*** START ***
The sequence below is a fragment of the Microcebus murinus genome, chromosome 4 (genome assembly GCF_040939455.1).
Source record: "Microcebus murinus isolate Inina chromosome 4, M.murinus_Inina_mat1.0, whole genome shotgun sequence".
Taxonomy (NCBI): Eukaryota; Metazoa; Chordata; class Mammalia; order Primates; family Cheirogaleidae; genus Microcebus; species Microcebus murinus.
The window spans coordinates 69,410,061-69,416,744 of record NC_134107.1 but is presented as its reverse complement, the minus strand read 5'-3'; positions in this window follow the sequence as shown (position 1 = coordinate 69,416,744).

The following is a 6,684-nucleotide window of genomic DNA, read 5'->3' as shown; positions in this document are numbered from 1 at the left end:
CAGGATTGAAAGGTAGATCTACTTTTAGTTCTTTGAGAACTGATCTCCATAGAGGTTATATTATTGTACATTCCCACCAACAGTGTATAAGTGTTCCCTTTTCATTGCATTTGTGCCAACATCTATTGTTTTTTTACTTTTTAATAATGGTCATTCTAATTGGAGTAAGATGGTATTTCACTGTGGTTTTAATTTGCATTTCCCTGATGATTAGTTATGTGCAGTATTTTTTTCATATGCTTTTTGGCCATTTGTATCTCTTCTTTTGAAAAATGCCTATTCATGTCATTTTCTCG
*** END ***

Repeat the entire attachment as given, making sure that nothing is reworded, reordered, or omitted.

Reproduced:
The sequence below is a fragment of the Microcebus murinus genome, chromosome 4 (genome assembly GCF_040939455.1).
Source record: "Microcebus murinus isolate Inina chromosome 4, M.murinus_Inina_mat1.0, whole genome shotgun sequence".
Taxonomy (NCBI): Eukaryota; Metazoa; Chordata; class Mammalia; order Primates; family Cheirogaleidae; genus Microcebus; species Microcebus murinus.
The window spans coordinates 69,410,061-69,416,744 of record NC_134107.1 but is presented as its reverse complement, the minus strand read 5'-3'; positions in this window follow the sequence as shown (position 1 = coordinate 69,416,744).

The following is a 6,684-nucleotide window of genomic DNA, read 5'->3' as shown; positions in this document are numbered from 1 at the left end:
CAGGATTGAAAGGTAGATCTACTTTTAGTTCTTTGAGAACTGATCTCCATAGAGGTTATATTATTGTACATTCCCACCAACAGTGTATAAGTGTTCCCTTTTCATTGCATTTGTGCCAACATCTATTGTTTTTTTACTTTTTAATAATGGTCATTCTAATTGGAGTAAGATGGTATTTCACTGTGGTTTTAATTTGCATTTCCCTGATGATTAGTTATGTGCAGTATTTTTTTCATATGCTTTTTGGCCATTTGTATCTCTTCTTTTGAAAAATGCCTATTCATGTCATTTTCTCG